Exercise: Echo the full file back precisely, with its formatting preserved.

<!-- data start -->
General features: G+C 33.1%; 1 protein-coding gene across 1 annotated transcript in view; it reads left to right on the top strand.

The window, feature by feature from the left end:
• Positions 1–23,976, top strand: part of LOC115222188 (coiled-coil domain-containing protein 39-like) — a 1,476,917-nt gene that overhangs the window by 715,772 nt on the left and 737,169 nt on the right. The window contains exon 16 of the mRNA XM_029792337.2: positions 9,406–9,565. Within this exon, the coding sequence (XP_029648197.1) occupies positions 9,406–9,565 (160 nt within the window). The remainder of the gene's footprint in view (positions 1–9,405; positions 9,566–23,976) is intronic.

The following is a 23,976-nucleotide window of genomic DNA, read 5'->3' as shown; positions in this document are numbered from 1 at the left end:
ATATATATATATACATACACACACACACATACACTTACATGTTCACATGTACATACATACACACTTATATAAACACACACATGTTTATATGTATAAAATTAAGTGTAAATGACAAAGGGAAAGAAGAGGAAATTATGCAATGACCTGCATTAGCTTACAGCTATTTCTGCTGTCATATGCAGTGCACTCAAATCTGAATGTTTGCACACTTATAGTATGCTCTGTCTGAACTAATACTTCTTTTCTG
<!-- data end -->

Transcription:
General features: G+C 33.1%; 1 protein-coding gene across 1 annotated transcript in view; it reads left to right on the top strand.

The window, feature by feature from the left end:
• Positions 1–23,976, top strand: part of LOC115222188 (coiled-coil domain-containing protein 39-like) — a 1,476,917-nt gene that overhangs the window by 715,772 nt on the left and 737,169 nt on the right. The window contains exon 16 of the mRNA XM_029792337.2: positions 9,406–9,565. Within this exon, the coding sequence (XP_029648197.1) occupies positions 9,406–9,565 (160 nt within the window). The remainder of the gene's footprint in view (positions 1–9,405; positions 9,566–23,976) is intronic.

The following is a 23,976-nucleotide window of genomic DNA, read 5'->3' as shown; positions in this document are numbered from 1 at the left end:
ATATATATATATACATACACACACACACATACACTTACATGTTCACATGTACATACATACACACTTATATAAACACACACATGTTTATATGTATAAAATTAAGTGTAAATGACAAAGGGAAAGAAGAGGAAATTATGCAATGACCTGCATTAGCTTACAGCTATTTCTGCTGTCATATGCAGTGCACTCAAATCTGAATGTTTGCACACTTATAGTATGCTCTGTCTGAACTAATACTTCTTTTCTG